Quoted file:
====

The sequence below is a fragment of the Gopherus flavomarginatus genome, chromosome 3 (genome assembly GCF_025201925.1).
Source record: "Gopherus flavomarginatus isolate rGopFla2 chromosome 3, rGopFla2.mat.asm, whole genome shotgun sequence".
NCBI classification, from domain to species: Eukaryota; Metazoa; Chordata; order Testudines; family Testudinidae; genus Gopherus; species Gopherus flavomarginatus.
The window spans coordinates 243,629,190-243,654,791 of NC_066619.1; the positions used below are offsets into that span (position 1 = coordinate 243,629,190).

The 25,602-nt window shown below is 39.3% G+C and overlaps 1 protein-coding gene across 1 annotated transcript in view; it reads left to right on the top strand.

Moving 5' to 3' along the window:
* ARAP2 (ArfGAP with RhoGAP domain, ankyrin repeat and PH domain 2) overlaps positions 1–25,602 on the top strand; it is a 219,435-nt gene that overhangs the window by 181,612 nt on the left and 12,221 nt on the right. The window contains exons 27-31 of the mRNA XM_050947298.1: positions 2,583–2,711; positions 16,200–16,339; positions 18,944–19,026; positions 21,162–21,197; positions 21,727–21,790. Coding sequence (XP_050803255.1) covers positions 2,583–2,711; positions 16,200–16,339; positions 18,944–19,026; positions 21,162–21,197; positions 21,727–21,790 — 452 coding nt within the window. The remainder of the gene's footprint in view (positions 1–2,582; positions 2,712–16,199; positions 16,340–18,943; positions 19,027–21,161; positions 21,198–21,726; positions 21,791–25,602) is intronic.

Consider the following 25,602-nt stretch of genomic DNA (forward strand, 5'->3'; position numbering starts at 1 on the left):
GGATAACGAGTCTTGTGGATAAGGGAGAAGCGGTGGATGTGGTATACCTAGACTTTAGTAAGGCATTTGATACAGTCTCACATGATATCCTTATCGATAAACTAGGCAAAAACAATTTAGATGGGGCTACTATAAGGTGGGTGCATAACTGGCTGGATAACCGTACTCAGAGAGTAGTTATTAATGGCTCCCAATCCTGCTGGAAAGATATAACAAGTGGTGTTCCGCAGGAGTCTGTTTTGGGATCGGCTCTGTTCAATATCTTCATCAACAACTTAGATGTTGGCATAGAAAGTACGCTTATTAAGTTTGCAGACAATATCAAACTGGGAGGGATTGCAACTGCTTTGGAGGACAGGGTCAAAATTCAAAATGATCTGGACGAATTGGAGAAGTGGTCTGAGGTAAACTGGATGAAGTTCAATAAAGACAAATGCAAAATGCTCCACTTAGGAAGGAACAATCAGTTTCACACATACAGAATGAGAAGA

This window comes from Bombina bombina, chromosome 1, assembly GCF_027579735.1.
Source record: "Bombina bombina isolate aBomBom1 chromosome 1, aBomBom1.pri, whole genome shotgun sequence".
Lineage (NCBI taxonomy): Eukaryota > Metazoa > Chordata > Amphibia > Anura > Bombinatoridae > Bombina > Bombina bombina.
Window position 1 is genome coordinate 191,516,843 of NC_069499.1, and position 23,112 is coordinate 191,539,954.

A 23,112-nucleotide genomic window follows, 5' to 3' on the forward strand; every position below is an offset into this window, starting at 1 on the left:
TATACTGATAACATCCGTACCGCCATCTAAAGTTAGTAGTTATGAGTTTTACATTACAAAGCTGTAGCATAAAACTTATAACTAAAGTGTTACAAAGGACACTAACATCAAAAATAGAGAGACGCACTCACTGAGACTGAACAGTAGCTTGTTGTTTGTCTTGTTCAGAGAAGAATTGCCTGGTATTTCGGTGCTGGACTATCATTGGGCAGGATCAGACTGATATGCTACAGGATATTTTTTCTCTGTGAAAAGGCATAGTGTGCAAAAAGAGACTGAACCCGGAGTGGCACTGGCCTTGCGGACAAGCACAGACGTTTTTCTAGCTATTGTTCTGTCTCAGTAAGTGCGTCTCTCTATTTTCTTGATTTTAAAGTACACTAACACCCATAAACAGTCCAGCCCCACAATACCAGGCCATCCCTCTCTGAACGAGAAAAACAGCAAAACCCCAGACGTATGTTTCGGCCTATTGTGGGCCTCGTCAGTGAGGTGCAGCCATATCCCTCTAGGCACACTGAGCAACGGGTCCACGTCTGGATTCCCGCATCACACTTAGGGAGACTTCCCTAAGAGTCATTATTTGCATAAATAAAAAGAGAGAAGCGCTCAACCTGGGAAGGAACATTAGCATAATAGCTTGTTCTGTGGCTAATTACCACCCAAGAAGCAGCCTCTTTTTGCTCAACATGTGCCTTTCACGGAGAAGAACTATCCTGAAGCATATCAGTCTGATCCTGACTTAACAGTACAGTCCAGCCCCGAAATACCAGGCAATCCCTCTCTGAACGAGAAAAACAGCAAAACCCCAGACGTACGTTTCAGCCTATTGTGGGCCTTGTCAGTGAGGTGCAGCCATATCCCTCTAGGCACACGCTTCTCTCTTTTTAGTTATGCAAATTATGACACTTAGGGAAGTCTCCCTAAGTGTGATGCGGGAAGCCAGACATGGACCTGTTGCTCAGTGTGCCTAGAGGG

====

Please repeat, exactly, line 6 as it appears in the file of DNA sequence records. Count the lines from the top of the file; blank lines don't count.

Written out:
Moving 5' to 3' along the window: